Critics have called the one-time payments landowners get in return for allowing the pipeline on their land nominal and far too low for the power ceded to the operator. Opponents also say spills would damage private property and water supplies and put the Ogallala Aquifer at risk.

The project, critics say, also provides incentives for additional oil production from marginal reserves, worsening climate damage from fossil fuels. Landowners opposed to the pipeline have filed a suit over it, saying the Nebraska law that is used to site pipelines is unconstitutional.

TransCanada’s other option — oil by rail — isn’t without critics of its own. Railroads are now moving roughly 57 times more oil annually than they were during the period from 2005 to 2009, the American Association of Railroads says.

With the rail transport of inflammable liquid comes danger. A Quebec town was half destroyed and dozens killed when an oil train ran out of control and exploded last year. State governments around the country are pressing to know when and where the crude trains roll for emergency planning.

Steele City didn’t start out as an energy hub.

It began as most rural Nebraska towns, with settlers moving in to farm after the 1803 Louisiana Purchase added what became the Cornhusker State to the republic. First came a flour mill. By 1868, there was a school. The town was founded in 1873 and named for a railroad executive for the St. Joseph and Denver City line.

“There is an excellent grade school under the efficient charge of Mrs. Melville, with three grades,” reads the Nebraska State Gazeteer and Business Directory of 1882-83, cited in a county historical society pamphlet at the public library in Fairbury.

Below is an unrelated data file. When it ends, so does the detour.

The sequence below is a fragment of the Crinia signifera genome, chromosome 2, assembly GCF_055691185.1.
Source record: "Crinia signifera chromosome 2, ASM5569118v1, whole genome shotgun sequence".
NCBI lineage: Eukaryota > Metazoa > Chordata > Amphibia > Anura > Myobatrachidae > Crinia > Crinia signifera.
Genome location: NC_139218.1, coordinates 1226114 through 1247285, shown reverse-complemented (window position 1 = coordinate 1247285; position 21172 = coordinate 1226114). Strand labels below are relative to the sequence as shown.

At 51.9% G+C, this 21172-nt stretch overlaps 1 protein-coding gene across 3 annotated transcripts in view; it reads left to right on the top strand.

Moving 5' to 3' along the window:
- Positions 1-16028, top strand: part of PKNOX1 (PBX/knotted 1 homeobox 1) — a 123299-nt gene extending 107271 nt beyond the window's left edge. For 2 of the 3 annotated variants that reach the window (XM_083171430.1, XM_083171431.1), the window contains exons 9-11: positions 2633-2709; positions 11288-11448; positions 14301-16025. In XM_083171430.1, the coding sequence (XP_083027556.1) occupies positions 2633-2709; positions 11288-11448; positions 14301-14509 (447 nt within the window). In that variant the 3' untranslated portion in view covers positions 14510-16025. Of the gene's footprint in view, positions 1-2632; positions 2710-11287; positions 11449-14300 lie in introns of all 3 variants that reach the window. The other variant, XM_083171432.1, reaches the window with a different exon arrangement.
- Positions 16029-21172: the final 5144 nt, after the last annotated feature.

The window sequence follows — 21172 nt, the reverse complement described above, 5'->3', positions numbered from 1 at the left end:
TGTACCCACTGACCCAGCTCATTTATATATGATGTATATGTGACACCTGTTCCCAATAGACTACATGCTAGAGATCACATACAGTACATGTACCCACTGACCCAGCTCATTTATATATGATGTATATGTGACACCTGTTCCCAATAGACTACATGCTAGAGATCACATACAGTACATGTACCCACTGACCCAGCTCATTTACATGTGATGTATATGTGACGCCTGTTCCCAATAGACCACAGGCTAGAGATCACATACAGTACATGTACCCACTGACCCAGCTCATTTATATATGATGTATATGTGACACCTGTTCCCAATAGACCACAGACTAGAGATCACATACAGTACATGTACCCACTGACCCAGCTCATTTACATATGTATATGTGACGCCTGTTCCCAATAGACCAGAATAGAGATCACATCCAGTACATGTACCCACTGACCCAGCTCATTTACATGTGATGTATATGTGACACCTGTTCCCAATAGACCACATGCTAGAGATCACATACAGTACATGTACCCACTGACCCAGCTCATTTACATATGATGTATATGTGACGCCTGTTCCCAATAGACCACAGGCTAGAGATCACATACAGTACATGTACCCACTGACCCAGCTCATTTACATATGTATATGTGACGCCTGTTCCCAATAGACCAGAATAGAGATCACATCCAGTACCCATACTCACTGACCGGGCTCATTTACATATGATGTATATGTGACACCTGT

As for how Steele City became an energy hub, no one seems to know for sure.

“It’s just a natural crossroads,” said TransCanada spokesman Mark Johnson. “It is very centrally located to the rest of the nation.”

The area has more going for it than a convenient spot for some company planner to mark with an “X.” It is blessed with breeze.

The 44-turbine Steele Flats Wind Farm between Steele City and Odell began commercial operation in November 2013. The farm has the capacity to power 19,000 average Nebraska homes for a year. Nebraska Public Power District has agreed to buy the farm’s output but will sell 30 megawatts of renewable energy credits from the farm to an industrial customer operating in another part of the state.

Steele City Mayor Bill Scheele, who was born there, said he doesn’t know what destined Steele City for its position in the energy world; the first oil pipelines he remembers hearing about in the area were laid down in the 1950s.

“It has brought a lot to this town,” Scheele said of the energy projects. “And it still brings a lot because they are out here checking them all the time.”

Scheele said most people in town now are widows of farmers or retired farmers; he scoffed when asked about the town’s population, listed at 61 on the road sign.

“No,” he drawled dismissively. “Less than 50 is probably about right.”

Gone are the hospital where Scheele was born (“it cost $87 and my mother stayed two weeks”), the cafes, the hotel, the grocery stores and the lumberyard. All that really remains beyond the handful of houses: the saloon and the U.S. post office that Scheele runs as a contractor of the federal agency.

Scheele said the town’s population fell steadily in the 1970s after Union Pacific Railroad, whose line divides Steele City in two, began automating and centralizing maintenance. Up until then, he said, railroads employed section crews who were responsible for a stretch of line and in many cases lived near it.

“We are just a little old town now,” Scheele said. “It all changed when the railroads pulled out the section gangs and started to modernize in the 1970s.”

Across the street from the post office at the Salty Dog, waitress Erickson said she has had to adapt to the tastes of the incoming work crews. She said her ear tells her that many are from the Southern United States, states that have been supplying workers to the petroleum industry for decades.

“They always ask for sweet tea,” Erickson said. “At first I told them I have tea and have sweetener, but I don’t have sweet tea. But I learned to make my own and now keep it on hand always.”

Contact the writer: 402-444-3133, russell.hubbard@owh.com